Two-factor authentication (2FA) has strengthened network security significantly and is now used by company networks and many leading platforms.
2FA is seen as an extra layer of security to help boost that of usernames and passwords.
It is used across enterprise to help protect platforms from Office 365 to online HR systems or data storage.
But it isn’t quite as infallible as we think.
If you run or manage a network that uses two-factor authentication, you need to be extra vigilant.
Two-factor authentication and its more complex cousin, multi-factor authentication (MFA), are used extensively as an extra layer of protection for online accounts and network access.
It is very effective at protecting logins and adds a significant layer of complexity to hackers. But isn’t the perfect panacea some think.
Man-in-the middle attacks
There has been a rise in man-in-the-middle attacks where a hacker has been able to steal the session cookie of a logged in user.
They can then use the cookie to take over the session as if they had logged in.
This does take a lot of setting up and won’t be for the mainstream hacker, but there have been observed instance of it being used in the wild.
“From our observation, after a compromised account signed into the phishing site for the first time, the attacker used the stolen session cookie to authenticate to Outlook online (outlook.office.com),” members of the Microsoft 365 Defender Research Team and the Microsoft Threat Intelligence Center wrote in a blog post.
“In multiple cases, the cookies had an MFA claim, which means that even if the organization had an MFA policy, the attacker used the session cookie to gain access on behalf of the compromised account.”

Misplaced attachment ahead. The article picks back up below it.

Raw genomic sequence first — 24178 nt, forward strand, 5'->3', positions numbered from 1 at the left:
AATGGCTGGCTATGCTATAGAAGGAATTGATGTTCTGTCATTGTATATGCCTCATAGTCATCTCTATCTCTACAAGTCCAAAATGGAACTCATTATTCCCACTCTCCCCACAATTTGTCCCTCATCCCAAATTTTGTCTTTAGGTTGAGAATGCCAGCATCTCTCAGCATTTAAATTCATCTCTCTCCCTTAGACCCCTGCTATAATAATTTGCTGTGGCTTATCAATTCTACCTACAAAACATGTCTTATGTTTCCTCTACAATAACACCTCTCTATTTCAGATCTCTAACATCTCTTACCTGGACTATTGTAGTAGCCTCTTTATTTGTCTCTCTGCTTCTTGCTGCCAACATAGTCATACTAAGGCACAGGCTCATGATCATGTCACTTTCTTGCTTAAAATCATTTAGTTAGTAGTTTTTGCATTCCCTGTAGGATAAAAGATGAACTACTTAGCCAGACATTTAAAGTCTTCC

There is also a situation where users have yet to enrol in the 2FA system or old accounts where the user hasn’t enrolled.
Hackers have been seen compromising those email addresses and enrolling their own devices so they can access systems.
Once in, the hacker has overcome the main barrier defence and can being attacking other systems.
This attack depends on hackers having access to email addresses, but given how many millions of those are leaked on the dark web each month, that’s not so difficult.
It’s then just a case of trial and error before they find an email that has yet to set up 2FA. Unless there are protocols in place to verify the device, it’s easy to register a fake device as the second factor.
What can be done to further protect two-factor authentication?
There is one thing you can do as a network administrator or manager to prevent the majority of 2FA attacks.
Use network limitations.
Restrict registrations to local network IP addresses or use location identification for company mobiles.
Any authentication attempt that doesn’t come from within the company network or from a company device in a recognised location can be refused.
It’s not the perfect solution, but like 2FA itself, it’s an extra barrier hackers have to overcome in order to access your networks.
That, along with staff training on how to deal with phishing attacks can go a long way to securing what’s yours!